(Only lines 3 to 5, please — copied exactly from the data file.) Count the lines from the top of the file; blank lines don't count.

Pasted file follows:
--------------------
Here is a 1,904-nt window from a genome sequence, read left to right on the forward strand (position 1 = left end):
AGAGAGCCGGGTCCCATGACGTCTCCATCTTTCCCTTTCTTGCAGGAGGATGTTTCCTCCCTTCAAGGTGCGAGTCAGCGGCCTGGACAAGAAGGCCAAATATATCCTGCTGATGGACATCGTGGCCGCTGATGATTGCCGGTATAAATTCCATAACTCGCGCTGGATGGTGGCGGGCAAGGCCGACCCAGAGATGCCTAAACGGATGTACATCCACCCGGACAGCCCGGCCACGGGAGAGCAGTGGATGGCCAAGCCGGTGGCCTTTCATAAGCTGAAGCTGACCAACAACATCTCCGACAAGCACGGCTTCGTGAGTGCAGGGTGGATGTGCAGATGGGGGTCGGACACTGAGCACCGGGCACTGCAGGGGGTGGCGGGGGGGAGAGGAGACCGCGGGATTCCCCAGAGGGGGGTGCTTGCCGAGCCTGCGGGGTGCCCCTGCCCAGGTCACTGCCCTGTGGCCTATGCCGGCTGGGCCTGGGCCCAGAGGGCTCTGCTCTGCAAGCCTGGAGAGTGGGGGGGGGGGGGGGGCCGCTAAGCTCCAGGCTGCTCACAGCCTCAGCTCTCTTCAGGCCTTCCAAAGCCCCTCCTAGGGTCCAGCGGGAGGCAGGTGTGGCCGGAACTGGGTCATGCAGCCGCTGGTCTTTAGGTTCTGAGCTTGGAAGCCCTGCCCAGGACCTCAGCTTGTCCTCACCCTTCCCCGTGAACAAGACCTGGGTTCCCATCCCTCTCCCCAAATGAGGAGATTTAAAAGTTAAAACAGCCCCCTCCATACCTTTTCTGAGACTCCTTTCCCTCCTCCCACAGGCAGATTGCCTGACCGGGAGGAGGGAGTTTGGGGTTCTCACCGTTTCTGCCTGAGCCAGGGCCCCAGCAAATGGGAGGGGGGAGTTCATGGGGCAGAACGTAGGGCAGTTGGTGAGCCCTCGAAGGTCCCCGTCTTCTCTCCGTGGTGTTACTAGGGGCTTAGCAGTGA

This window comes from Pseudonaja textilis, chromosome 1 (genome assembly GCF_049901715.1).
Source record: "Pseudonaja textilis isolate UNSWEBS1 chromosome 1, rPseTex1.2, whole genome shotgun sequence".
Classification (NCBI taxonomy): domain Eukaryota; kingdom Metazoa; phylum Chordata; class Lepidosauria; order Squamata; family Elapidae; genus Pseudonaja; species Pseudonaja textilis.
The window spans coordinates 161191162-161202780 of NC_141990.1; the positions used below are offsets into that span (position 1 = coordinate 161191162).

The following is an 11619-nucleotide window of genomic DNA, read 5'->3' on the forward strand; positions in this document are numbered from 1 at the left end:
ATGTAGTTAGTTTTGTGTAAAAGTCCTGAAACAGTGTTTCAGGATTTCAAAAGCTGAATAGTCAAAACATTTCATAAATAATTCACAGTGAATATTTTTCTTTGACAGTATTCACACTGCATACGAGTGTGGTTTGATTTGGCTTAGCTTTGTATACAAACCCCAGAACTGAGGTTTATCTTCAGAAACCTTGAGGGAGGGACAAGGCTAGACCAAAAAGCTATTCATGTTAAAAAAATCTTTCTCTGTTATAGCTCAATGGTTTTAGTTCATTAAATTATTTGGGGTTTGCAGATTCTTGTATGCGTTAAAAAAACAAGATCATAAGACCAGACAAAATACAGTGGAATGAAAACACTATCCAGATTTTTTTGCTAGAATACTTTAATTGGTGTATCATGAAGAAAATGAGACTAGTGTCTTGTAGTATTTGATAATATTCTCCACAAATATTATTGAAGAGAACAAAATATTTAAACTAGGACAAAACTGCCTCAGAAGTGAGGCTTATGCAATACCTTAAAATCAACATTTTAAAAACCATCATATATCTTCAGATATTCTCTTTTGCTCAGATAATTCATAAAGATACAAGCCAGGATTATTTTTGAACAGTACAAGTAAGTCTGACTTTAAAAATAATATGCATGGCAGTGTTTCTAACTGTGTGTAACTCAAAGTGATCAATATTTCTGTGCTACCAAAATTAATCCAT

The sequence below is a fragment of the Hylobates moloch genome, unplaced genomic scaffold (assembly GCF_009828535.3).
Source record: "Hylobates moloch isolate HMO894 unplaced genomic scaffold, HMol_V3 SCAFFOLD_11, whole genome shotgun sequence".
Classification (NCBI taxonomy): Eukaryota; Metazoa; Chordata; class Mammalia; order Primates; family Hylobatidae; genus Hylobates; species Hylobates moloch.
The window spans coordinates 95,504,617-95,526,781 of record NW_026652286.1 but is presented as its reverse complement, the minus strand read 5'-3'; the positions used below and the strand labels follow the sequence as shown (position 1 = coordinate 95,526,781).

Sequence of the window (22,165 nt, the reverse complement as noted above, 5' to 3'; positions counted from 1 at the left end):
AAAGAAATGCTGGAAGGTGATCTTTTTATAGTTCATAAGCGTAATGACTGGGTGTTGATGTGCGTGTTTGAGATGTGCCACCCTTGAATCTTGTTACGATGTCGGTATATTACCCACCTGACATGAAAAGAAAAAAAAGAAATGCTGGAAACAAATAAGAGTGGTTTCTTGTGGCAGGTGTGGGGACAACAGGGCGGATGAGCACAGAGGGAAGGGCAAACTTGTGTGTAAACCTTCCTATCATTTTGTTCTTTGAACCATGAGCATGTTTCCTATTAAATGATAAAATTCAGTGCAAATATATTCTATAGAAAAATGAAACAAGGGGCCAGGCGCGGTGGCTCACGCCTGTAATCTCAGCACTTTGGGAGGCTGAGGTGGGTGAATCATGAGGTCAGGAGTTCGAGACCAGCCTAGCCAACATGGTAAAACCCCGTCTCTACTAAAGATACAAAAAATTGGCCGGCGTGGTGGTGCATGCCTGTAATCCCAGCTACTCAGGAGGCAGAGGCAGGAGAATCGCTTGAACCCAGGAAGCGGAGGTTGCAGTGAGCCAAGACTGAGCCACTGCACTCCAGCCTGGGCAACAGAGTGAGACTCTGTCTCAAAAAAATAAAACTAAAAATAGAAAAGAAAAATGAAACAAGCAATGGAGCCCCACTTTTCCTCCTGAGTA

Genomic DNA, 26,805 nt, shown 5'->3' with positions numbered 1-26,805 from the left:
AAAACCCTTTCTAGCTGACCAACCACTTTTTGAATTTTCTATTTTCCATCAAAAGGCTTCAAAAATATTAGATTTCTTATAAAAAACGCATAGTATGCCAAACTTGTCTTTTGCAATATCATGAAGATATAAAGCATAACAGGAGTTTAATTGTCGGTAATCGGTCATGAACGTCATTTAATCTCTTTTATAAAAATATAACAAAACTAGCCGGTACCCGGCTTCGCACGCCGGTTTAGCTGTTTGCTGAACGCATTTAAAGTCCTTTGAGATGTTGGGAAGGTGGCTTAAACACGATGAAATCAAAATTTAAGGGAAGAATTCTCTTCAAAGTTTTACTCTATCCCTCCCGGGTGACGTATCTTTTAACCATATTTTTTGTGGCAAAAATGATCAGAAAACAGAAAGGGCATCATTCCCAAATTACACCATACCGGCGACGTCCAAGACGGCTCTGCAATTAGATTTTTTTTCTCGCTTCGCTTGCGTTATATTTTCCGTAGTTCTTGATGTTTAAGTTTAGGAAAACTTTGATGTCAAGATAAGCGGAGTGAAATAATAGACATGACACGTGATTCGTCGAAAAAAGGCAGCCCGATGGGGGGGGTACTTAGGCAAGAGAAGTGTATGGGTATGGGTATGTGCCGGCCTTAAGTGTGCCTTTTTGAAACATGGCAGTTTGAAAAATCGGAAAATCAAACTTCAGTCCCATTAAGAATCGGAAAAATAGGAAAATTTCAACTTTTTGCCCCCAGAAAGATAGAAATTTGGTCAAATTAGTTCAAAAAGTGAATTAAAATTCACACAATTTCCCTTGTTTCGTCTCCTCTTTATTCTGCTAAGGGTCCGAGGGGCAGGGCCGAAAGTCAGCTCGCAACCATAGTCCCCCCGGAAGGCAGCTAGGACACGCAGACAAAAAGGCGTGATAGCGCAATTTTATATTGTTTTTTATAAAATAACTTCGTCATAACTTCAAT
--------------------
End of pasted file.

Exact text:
This window comes from Pseudonaja textilis, chromosome 1 (genome assembly GCF_049901715.1).
Source record: "Pseudonaja textilis isolate UNSWEBS1 chromosome 1, rPseTex1.2, whole genome shotgun sequence".
Classification (NCBI taxonomy): domain Eukaryota; kingdom Metazoa; phylum Chordata; class Lepidosauria; order Squamata; family Elapidae; genus Pseudonaja; species Pseudonaja textilis.